Cybersecurity Maxims

Sun Tzu on Cybersecurity

What are your favorite leadership, strategy, or warfare maxims that apply to cybersecurity?

“There is nothing new under the sun,” the old adage goes, so let’s take that wisdom and apply it to cybersecurity.

The idea for this list came about when I recently shared my 2014 blog post What Did Sun Tzu Teach About Cybersecurity? and got many excellent comments from people sharing their own favorite Sun Tzu teachings. I have regularly blogged about Sun Tzu on Cybersecurity and now we are expanding that list and hope to include your favorites maxims, whether they are your own or from great historical thinkers of the past.

Many of the maxims listed below came from my friends across the Internet, and there are a few of my own as well. Please help make this list better by including yours as well — you can do it by (1) going to the original LinkedIn post and adding your comment, (2) posting your comment to this page, or (3) tagging me in a tweet with it!

The Maxims

  • “Every Battle is Won Before it is Fought” -Sun Tzu (submitted by David Long)
  • “Opportunities multiply as they are seized.” -Sun Tzu (submitted by Robin Austin)
  • “If you know the enemy and know yourself, you need not fear the result of a hundred battles. If you know yourself but not the enemy, for every victory gained you will also suffer a defeat. If you know neither the enemy nor yourself, you will succumb in every battle.” -Sun Tzu (submitted by Carlos Flores)
  • “The art of war teaches us to rely not on the likelihood of the enemy’s not coming, but on our own readiness to receive him; not on the chance of his not attacking, but rather on the fact that we have made our position unassailable.” -Sun Tzu (submitted by Chris Dix)
  • “In all fighting the direct method may be used for joining battle, but indirect methods will be needed to secure victory.” -Sun Tzu (prior blog)
  • “You can be sure of succeeding in your attacks if you attack places which are not defended.” -Sun Tzu (prior blog)
  • “The spot where we intend to fight must not be made known; for then the enemy will have to prepare against a possible attack at several different points; and his forces being thus distributed in many directions, the numbers we shall have to face at any given point will be proportionately few.” -Sun Tzu (prior blog)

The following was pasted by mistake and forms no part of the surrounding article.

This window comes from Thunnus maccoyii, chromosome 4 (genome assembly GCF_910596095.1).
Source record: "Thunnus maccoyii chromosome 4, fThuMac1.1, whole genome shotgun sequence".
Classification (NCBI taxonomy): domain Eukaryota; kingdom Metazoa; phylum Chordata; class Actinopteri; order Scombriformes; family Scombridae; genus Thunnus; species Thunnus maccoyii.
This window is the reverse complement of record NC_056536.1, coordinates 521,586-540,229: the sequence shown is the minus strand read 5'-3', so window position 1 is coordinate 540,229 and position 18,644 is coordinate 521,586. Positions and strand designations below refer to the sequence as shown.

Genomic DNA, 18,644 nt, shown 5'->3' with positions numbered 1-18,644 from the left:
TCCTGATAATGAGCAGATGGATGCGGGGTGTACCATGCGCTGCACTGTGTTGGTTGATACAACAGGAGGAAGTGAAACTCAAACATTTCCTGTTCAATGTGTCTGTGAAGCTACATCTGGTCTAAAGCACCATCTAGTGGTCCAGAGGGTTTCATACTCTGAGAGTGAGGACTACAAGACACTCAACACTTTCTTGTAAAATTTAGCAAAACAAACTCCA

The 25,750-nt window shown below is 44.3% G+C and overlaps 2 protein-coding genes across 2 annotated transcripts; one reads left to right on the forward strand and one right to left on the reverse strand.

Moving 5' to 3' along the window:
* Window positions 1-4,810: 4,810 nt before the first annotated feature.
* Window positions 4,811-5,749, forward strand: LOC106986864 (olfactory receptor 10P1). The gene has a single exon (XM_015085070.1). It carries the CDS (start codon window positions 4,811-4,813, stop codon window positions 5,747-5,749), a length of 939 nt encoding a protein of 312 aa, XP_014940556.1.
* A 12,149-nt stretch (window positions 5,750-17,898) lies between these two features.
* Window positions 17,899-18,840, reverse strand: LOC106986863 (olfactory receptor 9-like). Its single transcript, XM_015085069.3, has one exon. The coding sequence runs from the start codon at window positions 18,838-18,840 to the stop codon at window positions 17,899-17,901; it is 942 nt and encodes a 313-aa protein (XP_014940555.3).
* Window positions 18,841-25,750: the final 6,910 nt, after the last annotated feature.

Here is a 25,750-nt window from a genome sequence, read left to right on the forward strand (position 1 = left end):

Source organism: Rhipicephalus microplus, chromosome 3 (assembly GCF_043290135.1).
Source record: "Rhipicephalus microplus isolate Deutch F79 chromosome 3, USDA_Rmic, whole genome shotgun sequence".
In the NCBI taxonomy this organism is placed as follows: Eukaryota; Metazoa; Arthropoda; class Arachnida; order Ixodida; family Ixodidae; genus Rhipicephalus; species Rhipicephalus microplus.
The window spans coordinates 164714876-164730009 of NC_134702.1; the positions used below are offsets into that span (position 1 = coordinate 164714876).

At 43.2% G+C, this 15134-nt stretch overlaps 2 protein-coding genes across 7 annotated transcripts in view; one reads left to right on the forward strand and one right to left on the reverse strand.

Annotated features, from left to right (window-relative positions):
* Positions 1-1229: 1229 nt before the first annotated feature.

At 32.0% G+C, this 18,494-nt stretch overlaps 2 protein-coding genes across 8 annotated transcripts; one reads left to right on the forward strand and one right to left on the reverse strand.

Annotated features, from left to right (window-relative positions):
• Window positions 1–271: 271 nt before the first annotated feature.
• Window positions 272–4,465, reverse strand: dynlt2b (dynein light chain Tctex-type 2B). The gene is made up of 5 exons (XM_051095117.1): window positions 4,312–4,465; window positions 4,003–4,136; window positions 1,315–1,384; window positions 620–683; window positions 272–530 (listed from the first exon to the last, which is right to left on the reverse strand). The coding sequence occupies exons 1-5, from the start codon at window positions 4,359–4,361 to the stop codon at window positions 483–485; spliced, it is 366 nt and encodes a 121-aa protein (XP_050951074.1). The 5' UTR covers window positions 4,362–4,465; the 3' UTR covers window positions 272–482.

• “Every battle is won before it is ever fought.” Gordon Gekko “quoting” Sun Tzu
  • “Now the general who wins a battle makes many calculations in his temple before the battle is fought. The general who loses a battle makes but a few calculations beforehand. Thus do many calculations lead to victory, and few calculations to defeat: How much more do no calculation at all pave the way to defeat! It is by attention to this point that I can foresee who is likely to win or lose.” -Sun Tzu (prior blog)
  • “Recognizing opportunities where others fail to and seizing them can make the difference between success and failure.” -Robin Austin
  • “The supreme art of cyberwar is to subdue the passwords without fighting.” -Jason Smith
  • “If you know the enemy and know [some guy with a great line of b.s.], you need not fear the result of a hundred battles.” -Edward Block
  • The friction and fog of war. Vom Kriege (On War) by General Carl Von Clausewitz. When parts collide -friction- “opportunities” -in cyber- warfare arise. Munitions (software/apps) don’t work as expected, orders are incorrect due to fear or poor communications/leadership, etc. Fog, not being able to sense anything through limited visibility, e.g. lack of knowledge. In cyber, fog could be a “salad” of routers -old and new hardware/software/firmware; incorrect white/black lists; not knowing what systems you own or their configuration. – Carlos Flores

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